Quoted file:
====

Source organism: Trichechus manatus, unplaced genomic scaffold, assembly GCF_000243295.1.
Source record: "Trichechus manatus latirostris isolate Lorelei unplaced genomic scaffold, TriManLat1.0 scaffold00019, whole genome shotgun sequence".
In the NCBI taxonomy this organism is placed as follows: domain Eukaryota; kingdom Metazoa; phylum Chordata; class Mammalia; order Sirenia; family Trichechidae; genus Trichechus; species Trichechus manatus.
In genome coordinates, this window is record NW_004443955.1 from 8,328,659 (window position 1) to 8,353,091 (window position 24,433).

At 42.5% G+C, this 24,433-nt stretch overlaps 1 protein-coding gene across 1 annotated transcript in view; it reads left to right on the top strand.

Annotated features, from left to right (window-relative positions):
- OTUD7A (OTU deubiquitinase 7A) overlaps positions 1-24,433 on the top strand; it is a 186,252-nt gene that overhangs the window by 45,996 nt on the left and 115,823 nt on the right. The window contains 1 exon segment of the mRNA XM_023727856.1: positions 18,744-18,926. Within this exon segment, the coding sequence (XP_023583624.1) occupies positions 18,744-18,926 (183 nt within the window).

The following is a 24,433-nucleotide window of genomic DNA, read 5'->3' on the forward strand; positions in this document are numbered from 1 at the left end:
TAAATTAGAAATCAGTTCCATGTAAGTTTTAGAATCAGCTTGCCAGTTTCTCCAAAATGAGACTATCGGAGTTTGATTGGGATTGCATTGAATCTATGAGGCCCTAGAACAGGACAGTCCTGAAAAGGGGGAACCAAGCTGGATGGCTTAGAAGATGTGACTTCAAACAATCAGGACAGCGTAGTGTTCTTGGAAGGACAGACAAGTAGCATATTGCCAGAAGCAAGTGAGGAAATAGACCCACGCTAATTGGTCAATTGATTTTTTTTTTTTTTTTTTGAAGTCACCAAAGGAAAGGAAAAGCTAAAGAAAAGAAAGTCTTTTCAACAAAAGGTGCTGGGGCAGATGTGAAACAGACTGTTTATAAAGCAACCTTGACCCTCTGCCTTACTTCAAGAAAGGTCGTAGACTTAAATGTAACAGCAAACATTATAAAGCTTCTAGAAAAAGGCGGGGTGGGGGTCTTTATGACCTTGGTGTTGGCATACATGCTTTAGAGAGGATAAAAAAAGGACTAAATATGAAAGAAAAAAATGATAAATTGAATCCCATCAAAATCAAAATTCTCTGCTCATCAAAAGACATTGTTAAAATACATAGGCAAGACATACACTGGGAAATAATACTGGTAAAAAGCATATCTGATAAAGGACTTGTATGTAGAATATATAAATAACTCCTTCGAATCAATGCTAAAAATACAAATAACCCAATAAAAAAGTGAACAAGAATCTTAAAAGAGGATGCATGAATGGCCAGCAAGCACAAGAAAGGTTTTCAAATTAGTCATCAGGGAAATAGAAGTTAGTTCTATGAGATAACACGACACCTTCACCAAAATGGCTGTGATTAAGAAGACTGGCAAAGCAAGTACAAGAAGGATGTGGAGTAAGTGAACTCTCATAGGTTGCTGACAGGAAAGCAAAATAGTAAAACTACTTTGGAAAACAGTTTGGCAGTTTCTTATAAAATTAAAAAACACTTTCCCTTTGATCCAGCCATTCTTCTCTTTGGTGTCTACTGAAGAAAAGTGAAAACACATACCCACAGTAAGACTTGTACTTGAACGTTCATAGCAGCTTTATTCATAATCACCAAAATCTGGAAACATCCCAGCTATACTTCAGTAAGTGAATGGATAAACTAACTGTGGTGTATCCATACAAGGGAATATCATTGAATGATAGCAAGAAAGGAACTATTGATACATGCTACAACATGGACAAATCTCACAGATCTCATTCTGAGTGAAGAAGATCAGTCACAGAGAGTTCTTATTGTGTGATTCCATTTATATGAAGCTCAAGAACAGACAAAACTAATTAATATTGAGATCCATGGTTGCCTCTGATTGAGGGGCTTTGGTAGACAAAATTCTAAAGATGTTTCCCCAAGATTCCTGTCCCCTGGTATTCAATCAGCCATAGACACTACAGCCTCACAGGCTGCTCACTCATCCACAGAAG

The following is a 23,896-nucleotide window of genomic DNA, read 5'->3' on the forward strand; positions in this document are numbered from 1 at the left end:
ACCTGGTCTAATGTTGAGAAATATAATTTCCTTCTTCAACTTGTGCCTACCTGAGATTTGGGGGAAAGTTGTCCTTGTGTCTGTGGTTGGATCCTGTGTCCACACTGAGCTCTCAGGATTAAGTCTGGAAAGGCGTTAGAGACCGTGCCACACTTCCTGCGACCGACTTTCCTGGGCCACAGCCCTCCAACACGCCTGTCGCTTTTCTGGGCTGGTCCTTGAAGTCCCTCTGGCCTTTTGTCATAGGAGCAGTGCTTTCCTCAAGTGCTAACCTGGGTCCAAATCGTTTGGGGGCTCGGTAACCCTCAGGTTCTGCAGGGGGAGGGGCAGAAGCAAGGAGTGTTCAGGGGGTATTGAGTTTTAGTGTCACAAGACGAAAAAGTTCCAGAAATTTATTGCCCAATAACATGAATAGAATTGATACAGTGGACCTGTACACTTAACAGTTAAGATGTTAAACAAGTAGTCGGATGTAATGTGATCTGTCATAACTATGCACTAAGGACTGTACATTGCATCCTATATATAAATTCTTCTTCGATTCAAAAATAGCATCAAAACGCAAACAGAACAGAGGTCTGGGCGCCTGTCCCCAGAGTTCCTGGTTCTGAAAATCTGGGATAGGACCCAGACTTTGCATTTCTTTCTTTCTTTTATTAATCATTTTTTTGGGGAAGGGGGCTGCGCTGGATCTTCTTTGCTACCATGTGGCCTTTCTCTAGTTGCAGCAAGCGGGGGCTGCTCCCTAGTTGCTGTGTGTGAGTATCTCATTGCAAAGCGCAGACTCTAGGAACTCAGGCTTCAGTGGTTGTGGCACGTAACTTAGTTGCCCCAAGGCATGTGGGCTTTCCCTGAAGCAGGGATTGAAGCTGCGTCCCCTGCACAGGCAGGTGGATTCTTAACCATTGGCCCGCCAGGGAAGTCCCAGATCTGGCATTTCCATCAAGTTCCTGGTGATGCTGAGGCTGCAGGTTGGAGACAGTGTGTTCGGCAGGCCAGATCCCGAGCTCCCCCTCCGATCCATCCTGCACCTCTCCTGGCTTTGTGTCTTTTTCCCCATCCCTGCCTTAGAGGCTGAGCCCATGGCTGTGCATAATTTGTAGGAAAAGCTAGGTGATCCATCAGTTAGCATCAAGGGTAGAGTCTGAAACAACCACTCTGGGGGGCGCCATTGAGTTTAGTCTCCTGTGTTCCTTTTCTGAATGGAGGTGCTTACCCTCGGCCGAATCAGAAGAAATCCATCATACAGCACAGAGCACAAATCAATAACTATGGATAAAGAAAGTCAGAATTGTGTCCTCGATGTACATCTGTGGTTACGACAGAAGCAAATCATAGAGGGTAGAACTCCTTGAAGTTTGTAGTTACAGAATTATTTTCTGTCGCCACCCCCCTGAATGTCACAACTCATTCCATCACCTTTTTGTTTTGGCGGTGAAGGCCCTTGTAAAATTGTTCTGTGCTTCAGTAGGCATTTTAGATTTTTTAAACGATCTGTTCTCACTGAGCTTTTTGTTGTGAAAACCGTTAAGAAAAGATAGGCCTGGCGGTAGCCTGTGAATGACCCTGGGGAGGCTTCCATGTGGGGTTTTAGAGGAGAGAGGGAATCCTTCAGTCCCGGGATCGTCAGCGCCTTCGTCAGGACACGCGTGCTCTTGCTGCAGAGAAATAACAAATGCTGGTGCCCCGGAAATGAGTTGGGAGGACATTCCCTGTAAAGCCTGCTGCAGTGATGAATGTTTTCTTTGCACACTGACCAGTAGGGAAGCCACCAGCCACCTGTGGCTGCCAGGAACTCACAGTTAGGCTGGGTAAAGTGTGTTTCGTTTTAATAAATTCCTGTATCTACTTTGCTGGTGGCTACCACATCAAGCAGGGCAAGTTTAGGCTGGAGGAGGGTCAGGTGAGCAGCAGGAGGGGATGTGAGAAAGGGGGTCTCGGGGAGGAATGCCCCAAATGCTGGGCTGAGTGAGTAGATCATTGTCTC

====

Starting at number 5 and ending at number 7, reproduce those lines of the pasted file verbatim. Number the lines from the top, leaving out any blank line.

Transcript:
At 42.5% G+C, this 24,433-nt stretch overlaps 1 protein-coding gene across 1 annotated transcript in view; it reads left to right on the top strand.

Annotated features, from left to right (window-relative positions):
- OTUD7A (OTU deubiquitinase 7A) overlaps positions 1-24,433 on the top strand; it is a 186,252-nt gene that overhangs the window by 45,996 nt on the left and 115,823 nt on the right. The window contains 1 exon segment of the mRNA XM_023727856.1: positions 18,744-18,926. Within this exon segment, the coding sequence (XP_023583624.1) occupies positions 18,744-18,926 (183 nt within the window).